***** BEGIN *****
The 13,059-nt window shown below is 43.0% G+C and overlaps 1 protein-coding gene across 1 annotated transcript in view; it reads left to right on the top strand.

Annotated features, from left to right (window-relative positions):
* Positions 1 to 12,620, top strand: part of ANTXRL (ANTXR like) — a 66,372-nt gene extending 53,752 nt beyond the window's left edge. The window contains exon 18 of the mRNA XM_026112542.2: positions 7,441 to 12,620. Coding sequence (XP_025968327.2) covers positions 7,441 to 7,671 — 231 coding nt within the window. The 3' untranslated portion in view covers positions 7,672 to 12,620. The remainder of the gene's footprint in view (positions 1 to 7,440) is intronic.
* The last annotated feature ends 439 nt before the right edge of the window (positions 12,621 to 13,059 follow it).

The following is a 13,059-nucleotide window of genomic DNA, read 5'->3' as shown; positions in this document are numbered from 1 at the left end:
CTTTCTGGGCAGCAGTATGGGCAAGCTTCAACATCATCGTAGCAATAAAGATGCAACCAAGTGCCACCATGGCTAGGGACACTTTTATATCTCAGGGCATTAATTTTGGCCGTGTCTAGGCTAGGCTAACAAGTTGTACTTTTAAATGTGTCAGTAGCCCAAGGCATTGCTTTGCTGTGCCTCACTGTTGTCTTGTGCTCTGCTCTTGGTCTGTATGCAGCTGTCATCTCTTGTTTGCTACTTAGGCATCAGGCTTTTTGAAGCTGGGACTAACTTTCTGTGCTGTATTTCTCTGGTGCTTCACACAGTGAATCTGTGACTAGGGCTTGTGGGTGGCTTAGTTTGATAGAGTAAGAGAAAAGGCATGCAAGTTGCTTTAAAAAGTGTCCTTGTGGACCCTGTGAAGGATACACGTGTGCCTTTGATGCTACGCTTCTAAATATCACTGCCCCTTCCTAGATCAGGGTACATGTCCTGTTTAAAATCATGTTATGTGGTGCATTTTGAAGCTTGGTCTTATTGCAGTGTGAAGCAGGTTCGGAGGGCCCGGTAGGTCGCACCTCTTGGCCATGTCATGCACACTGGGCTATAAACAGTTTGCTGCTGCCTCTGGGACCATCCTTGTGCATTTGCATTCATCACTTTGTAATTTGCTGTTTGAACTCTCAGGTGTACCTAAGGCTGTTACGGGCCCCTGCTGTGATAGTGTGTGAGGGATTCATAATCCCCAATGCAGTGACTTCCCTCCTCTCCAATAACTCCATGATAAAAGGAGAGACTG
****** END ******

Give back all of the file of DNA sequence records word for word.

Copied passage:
The 13,059-nt window shown below is 43.0% G+C and overlaps 1 protein-coding gene across 1 annotated transcript in view; it reads left to right on the top strand.

Annotated features, from left to right (window-relative positions):
* Positions 1 to 12,620, top strand: part of ANTXRL (ANTXR like) — a 66,372-nt gene extending 53,752 nt beyond the window's left edge. The window contains exon 18 of the mRNA XM_026112542.2: positions 7,441 to 12,620. Coding sequence (XP_025968327.2) covers positions 7,441 to 7,671 — 231 coding nt within the window. The 3' untranslated portion in view covers positions 7,672 to 12,620. The remainder of the gene's footprint in view (positions 1 to 7,440) is intronic.
* The last annotated feature ends 439 nt before the right edge of the window (positions 12,621 to 13,059 follow it).

The following is a 13,059-nucleotide window of genomic DNA, read 5'->3' as shown; positions in this document are numbered from 1 at the left end:
CTTTCTGGGCAGCAGTATGGGCAAGCTTCAACATCATCGTAGCAATAAAGATGCAACCAAGTGCCACCATGGCTAGGGACACTTTTATATCTCAGGGCATTAATTTTGGCCGTGTCTAGGCTAGGCTAACAAGTTGTACTTTTAAATGTGTCAGTAGCCCAAGGCATTGCTTTGCTGTGCCTCACTGTTGTCTTGTGCTCTGCTCTTGGTCTGTATGCAGCTGTCATCTCTTGTTTGCTACTTAGGCATCAGGCTTTTTGAAGCTGGGACTAACTTTCTGTGCTGTATTTCTCTGGTGCTTCACACAGTGAATCTGTGACTAGGGCTTGTGGGTGGCTTAGTTTGATAGAGTAAGAGAAAAGGCATGCAAGTTGCTTTAAAAAGTGTCCTTGTGGACCCTGTGAAGGATACACGTGTGCCTTTGATGCTACGCTTCTAAATATCACTGCCCCTTCCTAGATCAGGGTACATGTCCTGTTTAAAATCATGTTATGTGGTGCATTTTGAAGCTTGGTCTTATTGCAGTGTGAAGCAGGTTCGGAGGGCCCGGTAGGTCGCACCTCTTGGCCATGTCATGCACACTGGGCTATAAACAGTTTGCTGCTGCCTCTGGGACCATCCTTGTGCATTTGCATTCATCACTTTGTAATTTGCTGTTTGAACTCTCAGGTGTACCTAAGGCTGTTACGGGCCCCTGCTGTGATAGTGTGTGAGGGATTCATAATCCCCAATGCAGTGACTTCCCTCCTCTCCAATAACTCCATGATAAAAGGAGAGACTG